In the Shadow of “Go All The Way”

In order to write about the music of “I Wanna Be With You,” I have to take a closer look at what its prequel does. By 1972, was difficult not to take sides between “heavy rock” and “light rock”—as the radio playlists, and the culture in general, was fragmenting into more specialized, segregated, niches. But if you were a band who loved to rock, but also loved the glories of a mid-tempo melodic romantic ballad, what do you do if you want a “hit record, one they play on the radio?” You write and record a song that does both, as they’ve never been done before!

“Go All The Way” burst on the scene with the sound that sufficiently establishes a heavy cred for many—but it amazingly and seamlessly slows down, quiets down, and opens the curtains of the heart, to a beautifully melody, and a short, but intimate testimony in the verse: “I didn’t know what I wanted to say/ till she kissed me and said baby, please Go All The Way.” On the chorus, the choral harmonies and countermelodies enter, obviously influenced by the Beach Boys & Beatles (but in my opinion even more glorious in the context of this song), to soothe with their power.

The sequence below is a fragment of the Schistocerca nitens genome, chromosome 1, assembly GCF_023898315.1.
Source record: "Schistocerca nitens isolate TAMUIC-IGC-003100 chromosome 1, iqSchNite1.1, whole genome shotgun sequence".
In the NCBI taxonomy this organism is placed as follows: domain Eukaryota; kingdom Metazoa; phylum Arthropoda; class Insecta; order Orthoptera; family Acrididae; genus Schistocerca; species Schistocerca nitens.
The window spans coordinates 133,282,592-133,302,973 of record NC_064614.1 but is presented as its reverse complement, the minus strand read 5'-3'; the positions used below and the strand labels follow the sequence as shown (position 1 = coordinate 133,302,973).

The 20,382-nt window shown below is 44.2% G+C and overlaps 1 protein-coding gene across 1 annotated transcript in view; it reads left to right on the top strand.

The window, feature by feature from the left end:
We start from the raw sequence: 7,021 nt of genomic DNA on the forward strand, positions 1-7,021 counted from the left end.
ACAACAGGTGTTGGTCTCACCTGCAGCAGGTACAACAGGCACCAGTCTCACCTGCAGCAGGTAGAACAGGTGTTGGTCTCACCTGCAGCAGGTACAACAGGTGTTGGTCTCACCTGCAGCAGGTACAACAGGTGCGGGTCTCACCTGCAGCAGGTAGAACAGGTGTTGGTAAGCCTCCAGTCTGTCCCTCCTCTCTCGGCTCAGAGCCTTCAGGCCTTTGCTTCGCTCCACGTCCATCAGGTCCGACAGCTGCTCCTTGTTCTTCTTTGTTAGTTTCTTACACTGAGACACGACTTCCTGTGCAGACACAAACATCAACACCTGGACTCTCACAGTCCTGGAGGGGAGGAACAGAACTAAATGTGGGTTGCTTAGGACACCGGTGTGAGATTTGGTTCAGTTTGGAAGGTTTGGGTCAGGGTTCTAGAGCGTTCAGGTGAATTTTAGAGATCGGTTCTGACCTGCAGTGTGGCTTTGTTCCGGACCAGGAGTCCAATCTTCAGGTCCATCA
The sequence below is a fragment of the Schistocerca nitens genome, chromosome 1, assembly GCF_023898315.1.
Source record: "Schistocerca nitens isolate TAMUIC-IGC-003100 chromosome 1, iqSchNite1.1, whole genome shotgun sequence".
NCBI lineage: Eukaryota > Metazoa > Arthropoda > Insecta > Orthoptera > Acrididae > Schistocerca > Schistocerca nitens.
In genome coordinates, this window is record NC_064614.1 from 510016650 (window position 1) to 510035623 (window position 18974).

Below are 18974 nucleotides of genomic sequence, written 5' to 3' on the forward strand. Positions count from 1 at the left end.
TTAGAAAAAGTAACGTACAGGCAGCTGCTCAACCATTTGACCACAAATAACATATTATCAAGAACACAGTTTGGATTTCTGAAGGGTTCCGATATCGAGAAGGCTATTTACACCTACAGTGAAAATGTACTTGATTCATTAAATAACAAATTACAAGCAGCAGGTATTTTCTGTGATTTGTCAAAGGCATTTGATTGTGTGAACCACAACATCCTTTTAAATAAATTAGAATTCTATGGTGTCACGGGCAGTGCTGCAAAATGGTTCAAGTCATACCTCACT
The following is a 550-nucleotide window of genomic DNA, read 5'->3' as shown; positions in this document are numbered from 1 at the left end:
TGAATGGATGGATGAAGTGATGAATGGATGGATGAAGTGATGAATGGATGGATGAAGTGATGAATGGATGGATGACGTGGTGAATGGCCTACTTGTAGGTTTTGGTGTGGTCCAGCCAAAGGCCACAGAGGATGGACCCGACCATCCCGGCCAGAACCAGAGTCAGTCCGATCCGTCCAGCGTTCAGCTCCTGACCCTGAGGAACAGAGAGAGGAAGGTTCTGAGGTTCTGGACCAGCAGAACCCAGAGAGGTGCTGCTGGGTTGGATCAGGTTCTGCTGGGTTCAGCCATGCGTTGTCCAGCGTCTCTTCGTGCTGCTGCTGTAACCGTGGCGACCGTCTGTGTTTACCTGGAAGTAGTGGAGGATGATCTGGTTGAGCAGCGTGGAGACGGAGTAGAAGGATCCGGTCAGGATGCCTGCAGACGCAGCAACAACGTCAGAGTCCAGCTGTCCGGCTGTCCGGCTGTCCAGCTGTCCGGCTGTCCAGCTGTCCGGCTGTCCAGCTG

But the song can work on the dance floor too--the heavy rock returns on the bridge, when lead singer Eric Carmon exhibits a Small-Faces-era Steve Marriot vocal range (“before her love I was cruel and mean”) and Wally Bryson rips some the most tasty guitar leads ever in pop & rock music. After this pay-off, it quiets down into rhythmic build up with call & response vocals, which makes me want to clap your hands as they build back up the pretty chorus. The “come ons” here are as close to the musical equivalent of sexual foreplay as you can achieve in a romantic pop song. The words say what the music does; or is it the other way around?